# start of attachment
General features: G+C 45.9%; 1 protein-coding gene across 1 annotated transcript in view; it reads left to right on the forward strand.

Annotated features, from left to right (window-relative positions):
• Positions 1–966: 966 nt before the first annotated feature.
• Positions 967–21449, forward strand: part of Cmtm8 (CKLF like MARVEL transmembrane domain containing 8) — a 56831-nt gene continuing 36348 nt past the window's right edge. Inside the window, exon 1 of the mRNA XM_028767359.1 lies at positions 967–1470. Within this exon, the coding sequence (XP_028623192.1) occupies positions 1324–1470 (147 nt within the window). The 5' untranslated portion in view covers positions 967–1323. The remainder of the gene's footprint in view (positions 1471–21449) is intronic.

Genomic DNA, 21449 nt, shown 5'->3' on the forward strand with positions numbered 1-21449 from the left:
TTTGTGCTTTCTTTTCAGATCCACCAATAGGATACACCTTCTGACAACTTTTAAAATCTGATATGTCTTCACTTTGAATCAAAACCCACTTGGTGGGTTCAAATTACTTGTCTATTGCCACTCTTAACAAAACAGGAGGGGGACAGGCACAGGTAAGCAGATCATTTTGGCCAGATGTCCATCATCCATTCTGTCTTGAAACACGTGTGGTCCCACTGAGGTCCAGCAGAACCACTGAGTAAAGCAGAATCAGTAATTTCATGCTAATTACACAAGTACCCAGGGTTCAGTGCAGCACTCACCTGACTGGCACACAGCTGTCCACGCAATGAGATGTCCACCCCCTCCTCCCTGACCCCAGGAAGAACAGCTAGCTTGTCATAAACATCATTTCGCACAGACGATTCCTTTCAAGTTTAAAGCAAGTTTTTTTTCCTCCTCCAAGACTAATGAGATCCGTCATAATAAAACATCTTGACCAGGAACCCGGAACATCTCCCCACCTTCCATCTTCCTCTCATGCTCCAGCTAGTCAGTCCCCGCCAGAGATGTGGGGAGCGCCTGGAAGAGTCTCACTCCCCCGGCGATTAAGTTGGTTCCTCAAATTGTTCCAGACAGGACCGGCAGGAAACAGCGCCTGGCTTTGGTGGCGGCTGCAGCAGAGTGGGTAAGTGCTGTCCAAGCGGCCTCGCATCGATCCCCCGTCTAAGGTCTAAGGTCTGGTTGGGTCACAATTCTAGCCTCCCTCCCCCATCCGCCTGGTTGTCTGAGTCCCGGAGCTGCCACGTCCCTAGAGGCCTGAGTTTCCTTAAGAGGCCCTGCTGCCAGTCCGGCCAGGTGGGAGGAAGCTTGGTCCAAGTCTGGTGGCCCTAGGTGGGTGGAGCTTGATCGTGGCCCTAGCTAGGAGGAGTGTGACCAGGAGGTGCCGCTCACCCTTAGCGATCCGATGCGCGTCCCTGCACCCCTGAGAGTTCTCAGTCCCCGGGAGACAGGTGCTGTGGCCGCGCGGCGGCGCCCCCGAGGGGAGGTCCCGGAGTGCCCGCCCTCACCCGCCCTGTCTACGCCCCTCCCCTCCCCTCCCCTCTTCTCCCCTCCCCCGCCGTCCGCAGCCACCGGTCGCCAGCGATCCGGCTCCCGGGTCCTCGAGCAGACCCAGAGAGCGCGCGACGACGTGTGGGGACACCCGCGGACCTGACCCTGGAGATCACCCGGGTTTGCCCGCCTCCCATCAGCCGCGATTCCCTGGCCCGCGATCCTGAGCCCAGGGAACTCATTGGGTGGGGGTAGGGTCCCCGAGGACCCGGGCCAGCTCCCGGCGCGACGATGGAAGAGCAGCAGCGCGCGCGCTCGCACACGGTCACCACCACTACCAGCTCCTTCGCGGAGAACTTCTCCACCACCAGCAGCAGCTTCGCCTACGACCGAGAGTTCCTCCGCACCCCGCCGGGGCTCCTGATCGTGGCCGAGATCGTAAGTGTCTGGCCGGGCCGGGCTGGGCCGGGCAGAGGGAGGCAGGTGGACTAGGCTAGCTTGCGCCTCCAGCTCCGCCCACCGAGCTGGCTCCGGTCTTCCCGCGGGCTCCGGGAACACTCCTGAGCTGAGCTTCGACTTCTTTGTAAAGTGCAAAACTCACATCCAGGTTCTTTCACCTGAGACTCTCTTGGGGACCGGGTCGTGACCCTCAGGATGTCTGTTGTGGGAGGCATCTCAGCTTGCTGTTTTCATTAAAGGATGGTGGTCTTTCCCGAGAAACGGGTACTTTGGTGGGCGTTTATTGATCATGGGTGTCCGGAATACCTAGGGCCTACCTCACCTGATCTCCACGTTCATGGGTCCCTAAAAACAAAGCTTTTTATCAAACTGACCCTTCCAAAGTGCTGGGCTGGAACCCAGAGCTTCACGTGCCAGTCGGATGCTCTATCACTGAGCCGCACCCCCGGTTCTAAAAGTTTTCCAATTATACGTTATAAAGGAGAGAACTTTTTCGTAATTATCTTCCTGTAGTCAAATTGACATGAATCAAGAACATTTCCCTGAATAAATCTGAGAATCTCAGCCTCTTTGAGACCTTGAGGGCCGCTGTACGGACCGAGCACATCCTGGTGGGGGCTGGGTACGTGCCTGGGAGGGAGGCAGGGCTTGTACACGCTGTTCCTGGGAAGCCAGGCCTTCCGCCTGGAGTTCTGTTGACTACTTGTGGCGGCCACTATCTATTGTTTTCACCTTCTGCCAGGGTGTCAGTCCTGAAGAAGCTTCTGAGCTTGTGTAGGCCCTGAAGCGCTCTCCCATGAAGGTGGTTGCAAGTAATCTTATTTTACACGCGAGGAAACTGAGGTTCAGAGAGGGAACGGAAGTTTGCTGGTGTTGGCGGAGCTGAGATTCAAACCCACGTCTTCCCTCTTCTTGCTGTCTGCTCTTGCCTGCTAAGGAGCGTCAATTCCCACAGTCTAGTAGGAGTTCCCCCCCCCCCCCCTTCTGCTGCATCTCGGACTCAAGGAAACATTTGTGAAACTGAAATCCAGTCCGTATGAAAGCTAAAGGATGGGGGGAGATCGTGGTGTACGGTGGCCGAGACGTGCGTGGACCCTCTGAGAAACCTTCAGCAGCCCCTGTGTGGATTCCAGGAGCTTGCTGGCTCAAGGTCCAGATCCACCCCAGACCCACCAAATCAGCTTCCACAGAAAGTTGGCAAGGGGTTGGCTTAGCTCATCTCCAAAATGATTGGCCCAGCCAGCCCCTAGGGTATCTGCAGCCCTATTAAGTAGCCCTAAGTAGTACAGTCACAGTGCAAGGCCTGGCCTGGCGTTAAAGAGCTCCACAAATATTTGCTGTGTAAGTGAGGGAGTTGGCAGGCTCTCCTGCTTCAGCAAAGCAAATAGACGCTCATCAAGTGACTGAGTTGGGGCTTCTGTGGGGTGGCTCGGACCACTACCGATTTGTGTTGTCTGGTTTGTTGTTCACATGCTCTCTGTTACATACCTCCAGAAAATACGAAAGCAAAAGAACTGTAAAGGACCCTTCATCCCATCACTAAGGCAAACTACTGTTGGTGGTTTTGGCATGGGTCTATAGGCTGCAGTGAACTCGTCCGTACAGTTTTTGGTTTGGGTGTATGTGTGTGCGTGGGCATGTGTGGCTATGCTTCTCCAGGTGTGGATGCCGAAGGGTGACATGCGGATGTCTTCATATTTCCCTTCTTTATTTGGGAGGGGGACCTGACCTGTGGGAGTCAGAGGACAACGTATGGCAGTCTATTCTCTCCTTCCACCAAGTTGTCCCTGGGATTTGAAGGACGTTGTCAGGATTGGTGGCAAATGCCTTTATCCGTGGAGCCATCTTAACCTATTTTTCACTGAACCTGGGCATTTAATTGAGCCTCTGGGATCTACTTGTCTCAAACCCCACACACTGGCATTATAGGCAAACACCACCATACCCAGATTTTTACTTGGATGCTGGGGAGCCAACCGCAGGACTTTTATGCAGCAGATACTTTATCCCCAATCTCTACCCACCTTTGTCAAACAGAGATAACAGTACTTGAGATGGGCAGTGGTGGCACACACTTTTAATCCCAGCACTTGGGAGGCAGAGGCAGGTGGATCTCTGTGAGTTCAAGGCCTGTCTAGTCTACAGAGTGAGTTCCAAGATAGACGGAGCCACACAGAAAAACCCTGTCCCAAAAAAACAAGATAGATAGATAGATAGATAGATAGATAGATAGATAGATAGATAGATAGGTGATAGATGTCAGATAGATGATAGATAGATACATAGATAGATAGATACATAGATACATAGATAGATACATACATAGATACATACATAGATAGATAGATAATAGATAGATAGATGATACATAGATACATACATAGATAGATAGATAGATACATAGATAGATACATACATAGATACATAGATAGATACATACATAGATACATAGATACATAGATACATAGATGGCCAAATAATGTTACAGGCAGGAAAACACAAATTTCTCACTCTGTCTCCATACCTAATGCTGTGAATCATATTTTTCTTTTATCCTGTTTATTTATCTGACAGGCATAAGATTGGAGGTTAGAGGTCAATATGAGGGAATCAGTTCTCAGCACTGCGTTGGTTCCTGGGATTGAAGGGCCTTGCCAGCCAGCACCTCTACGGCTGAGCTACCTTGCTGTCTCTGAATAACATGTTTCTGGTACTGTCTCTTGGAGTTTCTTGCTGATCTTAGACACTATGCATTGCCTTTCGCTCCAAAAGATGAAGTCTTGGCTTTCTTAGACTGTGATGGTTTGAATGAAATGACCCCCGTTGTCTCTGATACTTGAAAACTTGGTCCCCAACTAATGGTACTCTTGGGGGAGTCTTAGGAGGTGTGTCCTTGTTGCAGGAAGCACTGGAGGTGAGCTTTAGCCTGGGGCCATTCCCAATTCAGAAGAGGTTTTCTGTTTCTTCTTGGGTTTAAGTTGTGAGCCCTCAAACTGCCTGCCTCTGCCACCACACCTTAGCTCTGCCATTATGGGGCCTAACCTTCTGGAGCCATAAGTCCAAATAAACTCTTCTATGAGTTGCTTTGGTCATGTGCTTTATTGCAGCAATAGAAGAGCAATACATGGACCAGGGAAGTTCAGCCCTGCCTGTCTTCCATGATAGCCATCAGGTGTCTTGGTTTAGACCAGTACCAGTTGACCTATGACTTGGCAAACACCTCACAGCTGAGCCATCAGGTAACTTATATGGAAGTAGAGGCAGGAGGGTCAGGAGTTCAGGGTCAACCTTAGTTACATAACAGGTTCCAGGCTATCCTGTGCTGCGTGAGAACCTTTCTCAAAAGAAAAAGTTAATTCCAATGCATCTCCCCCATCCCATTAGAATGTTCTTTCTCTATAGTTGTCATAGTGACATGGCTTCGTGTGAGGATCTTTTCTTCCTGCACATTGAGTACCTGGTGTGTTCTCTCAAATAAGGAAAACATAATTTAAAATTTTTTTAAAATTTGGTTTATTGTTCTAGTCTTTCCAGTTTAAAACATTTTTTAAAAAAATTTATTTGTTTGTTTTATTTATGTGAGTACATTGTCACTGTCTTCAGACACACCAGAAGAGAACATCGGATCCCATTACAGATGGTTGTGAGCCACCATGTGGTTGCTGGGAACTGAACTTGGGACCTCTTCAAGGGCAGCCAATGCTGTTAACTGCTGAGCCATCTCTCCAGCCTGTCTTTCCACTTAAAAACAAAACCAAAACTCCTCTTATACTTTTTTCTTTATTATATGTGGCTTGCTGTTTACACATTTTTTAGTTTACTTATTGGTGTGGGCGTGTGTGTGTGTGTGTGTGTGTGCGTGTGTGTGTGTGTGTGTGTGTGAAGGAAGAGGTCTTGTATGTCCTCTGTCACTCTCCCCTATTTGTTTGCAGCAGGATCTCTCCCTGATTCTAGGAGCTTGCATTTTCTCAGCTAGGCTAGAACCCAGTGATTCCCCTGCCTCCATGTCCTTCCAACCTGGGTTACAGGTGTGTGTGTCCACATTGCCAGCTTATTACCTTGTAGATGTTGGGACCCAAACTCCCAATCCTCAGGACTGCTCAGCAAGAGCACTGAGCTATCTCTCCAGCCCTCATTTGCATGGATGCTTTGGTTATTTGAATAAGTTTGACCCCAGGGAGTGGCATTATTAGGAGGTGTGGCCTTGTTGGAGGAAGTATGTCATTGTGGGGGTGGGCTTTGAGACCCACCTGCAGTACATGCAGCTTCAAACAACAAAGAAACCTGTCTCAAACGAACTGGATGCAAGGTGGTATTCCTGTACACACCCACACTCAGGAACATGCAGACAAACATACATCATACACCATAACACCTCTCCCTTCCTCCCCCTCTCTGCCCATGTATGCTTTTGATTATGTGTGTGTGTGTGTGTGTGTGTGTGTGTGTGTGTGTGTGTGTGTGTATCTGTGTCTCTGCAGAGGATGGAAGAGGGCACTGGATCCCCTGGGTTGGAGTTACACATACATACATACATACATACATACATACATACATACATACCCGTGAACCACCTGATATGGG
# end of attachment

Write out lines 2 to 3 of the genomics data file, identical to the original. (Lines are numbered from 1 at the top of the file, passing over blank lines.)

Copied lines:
Annotated features, from left to right (window-relative positions):
• Positions 1–966: 966 nt before the first annotated feature.